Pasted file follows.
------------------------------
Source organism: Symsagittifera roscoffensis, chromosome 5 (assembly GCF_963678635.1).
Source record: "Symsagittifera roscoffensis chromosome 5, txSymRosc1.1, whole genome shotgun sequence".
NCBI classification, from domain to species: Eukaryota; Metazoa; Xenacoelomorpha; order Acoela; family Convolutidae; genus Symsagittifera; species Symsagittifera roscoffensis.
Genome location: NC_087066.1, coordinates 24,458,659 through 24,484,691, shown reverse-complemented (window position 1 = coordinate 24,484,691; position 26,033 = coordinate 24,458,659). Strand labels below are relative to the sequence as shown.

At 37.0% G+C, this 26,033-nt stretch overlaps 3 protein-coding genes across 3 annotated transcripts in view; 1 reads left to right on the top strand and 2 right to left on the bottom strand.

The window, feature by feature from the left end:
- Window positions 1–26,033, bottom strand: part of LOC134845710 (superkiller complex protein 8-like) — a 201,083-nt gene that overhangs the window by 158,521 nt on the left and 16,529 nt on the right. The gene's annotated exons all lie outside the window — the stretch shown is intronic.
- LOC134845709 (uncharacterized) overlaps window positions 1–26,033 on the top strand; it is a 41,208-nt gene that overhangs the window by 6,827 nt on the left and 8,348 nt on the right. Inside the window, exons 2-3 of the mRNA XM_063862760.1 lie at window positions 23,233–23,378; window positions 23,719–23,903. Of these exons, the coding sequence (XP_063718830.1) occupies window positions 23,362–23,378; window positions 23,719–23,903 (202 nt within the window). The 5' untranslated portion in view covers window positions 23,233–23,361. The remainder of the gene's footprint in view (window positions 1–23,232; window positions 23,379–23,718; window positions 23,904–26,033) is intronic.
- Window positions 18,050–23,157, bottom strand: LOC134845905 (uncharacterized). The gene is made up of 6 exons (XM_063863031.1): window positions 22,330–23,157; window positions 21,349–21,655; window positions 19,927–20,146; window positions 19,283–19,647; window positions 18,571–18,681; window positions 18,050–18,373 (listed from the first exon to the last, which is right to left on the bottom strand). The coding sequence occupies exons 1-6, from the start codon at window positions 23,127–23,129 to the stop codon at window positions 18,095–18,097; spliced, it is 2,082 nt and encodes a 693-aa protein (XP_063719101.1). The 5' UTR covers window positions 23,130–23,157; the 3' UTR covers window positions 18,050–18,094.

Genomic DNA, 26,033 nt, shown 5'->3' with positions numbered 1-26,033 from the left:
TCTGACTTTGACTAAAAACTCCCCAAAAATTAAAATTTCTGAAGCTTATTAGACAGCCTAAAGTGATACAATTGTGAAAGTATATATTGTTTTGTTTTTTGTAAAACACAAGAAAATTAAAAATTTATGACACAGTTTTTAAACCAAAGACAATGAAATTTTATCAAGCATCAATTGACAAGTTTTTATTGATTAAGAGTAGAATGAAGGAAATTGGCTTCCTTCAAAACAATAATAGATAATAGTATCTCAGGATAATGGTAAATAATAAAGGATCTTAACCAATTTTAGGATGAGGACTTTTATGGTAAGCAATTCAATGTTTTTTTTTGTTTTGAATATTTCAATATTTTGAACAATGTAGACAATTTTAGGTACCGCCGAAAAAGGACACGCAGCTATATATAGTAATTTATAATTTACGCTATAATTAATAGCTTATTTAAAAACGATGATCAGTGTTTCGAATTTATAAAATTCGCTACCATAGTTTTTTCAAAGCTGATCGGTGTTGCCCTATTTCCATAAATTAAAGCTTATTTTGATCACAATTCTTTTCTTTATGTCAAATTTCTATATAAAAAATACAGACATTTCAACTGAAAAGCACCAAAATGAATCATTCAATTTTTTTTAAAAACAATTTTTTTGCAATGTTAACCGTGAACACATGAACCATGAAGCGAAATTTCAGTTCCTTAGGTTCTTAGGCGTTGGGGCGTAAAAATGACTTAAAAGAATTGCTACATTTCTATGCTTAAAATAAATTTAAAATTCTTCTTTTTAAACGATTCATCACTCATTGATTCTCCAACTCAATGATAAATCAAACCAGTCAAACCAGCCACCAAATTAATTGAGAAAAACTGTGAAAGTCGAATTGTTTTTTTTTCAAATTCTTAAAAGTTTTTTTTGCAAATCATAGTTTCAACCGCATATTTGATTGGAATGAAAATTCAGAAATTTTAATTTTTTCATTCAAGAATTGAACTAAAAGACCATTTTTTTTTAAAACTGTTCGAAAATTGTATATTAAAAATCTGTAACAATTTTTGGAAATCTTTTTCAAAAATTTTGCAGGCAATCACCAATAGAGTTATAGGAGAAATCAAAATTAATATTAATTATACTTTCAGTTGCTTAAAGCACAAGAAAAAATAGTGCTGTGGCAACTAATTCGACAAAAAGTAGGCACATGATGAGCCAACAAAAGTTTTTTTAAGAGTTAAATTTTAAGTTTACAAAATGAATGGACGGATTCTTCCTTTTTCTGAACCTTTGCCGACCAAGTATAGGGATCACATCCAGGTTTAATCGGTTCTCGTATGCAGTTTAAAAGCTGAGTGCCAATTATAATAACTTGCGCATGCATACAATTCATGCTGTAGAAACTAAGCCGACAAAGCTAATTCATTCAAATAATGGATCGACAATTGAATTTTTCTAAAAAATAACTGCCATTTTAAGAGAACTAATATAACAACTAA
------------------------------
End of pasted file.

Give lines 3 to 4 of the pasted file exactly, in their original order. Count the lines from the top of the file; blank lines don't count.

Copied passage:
NCBI classification, from domain to species: Eukaryota; Metazoa; Xenacoelomorpha; order Acoela; family Convolutidae; genus Symsagittifera; species Symsagittifera roscoffensis.
Genome location: NC_087066.1, coordinates 24,458,659 through 24,484,691, shown reverse-complemented (window position 1 = coordinate 24,484,691; position 26,033 = coordinate 24,458,659). Strand labels below are relative to the sequence as shown.